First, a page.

This Rooms to Explore feature focuses upon places to stay throughout the country and the world that become part of a visit to a destination. These are hotels, inns and other accommodations that help to bring the local history, culture and lifestyle alive in a very meaningful way — where the sightseeing and travel experience begin in the lodging itself. When I’m lucky enough to come across such places, I take pleasure in sharing my fortunate encounter, and my observations, with others.
Scrambling out of bed and glancing through the window, the setting hardly resembled any hotel room where I’ve ever stayed. Nearby, pink dolphins cavorted and emitted pig-like grunts and horse-like snorts. Birds as colorful as their names — red-billed toucan, scarlet macaw and green ibis — filled the air with their rainbow hues and calls. A teenage boy in a crudely hewn dugout canoe was catching razor-toothed piranha with nothing more than a piece of string and a hook hidden in a cube of meat.
This was one of a changing tableau of breathtaking views from a small boat chugging its way along a major tributary of the Amazon River in Brazil. For eight days, my fellow passengers and I – the Motor Yacht Tucano can accommodate up to 18 people – were immersed in the waters, and wonders, of Amazonia.
In contrast to the compact floating hotel, everything around us was BIG! The vast rain forest stretches into nine countries, sprawling over an area about the size of India. Of its 1,000-plus tributaries, 17 are over 1,000 miles long. The Rio Negro [NAY-grow] which we were exploring spans nearly 18 miles at its widest point.
Size also matters when seeking close up and personal meetings with animal life. Some 15,000 species make Amazonia their home, and we came face to face with a sampling of them during land excursions. We followed single file as our guide, Alzenir Sousa, used his machete to blaze a narrow trail, slicing, swatting, cutting and chopping the dense growth.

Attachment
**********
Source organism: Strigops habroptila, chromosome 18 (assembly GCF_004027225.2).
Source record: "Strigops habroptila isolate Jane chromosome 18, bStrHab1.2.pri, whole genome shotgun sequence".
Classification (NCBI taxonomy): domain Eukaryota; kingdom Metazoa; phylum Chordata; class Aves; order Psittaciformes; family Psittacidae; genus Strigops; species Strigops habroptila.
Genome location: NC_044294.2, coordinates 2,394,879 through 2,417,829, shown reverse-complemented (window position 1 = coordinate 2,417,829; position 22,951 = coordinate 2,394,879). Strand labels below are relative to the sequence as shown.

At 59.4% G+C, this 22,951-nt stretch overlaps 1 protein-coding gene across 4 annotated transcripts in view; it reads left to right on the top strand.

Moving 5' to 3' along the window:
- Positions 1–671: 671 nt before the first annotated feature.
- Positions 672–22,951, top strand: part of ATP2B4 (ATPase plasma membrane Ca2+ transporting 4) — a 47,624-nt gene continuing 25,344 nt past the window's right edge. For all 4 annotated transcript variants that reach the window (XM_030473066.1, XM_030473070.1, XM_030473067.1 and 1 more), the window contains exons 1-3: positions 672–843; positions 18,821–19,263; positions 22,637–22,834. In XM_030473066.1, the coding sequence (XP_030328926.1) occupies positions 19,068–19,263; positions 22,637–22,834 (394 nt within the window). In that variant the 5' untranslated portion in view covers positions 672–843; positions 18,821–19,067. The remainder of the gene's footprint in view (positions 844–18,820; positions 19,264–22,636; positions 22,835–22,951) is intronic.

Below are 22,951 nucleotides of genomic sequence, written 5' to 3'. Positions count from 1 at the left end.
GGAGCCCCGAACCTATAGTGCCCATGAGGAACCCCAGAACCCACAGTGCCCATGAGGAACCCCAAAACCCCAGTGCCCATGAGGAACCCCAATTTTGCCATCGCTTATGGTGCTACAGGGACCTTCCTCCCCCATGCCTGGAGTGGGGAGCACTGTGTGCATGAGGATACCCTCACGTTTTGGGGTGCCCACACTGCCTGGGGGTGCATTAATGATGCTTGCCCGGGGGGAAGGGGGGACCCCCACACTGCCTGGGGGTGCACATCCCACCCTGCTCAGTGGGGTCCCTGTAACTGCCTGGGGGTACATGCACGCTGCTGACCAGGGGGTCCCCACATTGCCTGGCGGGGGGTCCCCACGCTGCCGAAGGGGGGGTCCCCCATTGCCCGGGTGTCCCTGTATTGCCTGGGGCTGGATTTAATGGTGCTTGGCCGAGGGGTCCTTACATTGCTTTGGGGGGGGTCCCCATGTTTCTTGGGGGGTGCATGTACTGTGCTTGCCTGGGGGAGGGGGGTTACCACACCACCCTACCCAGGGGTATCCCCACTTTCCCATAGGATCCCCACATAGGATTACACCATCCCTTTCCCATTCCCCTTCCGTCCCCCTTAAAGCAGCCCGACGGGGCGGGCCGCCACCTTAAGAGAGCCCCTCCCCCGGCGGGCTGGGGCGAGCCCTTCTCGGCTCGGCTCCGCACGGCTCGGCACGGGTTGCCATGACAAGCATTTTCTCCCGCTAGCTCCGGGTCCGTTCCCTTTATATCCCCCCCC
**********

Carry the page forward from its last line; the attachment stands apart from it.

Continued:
Having grown up in the forest, Sousa (as he prefers to be called) shared his vast knowledge of animal habitats and habits. He identified capuchin, tamarin and howler monkeys chattering from treetops, and used his canny ability to mimic bird calls to strike up two-way conversations with them. Magnificent butterflies, the largest I’ve ever seen, provided a sampling of more than 1,800 species that lend grace and beauty to the surroundings. While we spotted some of the three dozen-plus species of iguana included on our animal checklist, I wasn’t all that upset that anacondas, which can reach 40 feet in length, and jaguars were not as cooperative.
At least equally intriguing is a very different kind if life, encountered during visits to tiny isolated villages scattered along the river bank. Houses consist of crudely cut wood planks, most resting on rickety stilts that elevate them during the January to May rainy season when rivers can rise 40 feet and more. Families lucky enough to own a few chickens, ducks, or even a goat or pig herd them onto a raft where they, like their owners, wait for the water to recede.
Returning to the Tucano after each afternoon land excursion, we showered as instructed while wearing our light-weight, fast-dry clothes, in order to wash away any small, unwelcome critters that may have hitched a ride. This was followed by bountiful buffet dinners with a focus on local fare. The spreads included a virtual alphabet of fruits ranging from acai, a palm fruit that resembles dark purple grapes, to xuxu, a somewhat bland vegetable usually served with a sauce.
Being on a river cruise, fish made frequent appearances on the buffet table. A highlight was fishing for and catching piranha, which the on-board chef fried for a crunchy dinner treat.
That surprisingly tasty delicacy reinforced the myth-busting truth we had learned – that more people eat the voracious, much-feared residents of Amazonian rivers than the other way around. That thought became my mantra, and courage booster, near the end of our floating hotel room experience when we took a cooling dip in the same river from which that dinner had come.
The good news is I’m here to write about the encounter. So eat your heart out – not mine — falsely fearsome fish.
For more information of this unique hotel, click here.
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After gallivanting throughout the United States and to more than 75 other countries around the world, and writing about what he sees, does and learns, Victor Block retains the travel bug. He firmly believes that travel is the best possible education, and claims he still has a lot to learn. He loves to explore new destinations and cultures, and his stories about them have won a number of writing awards.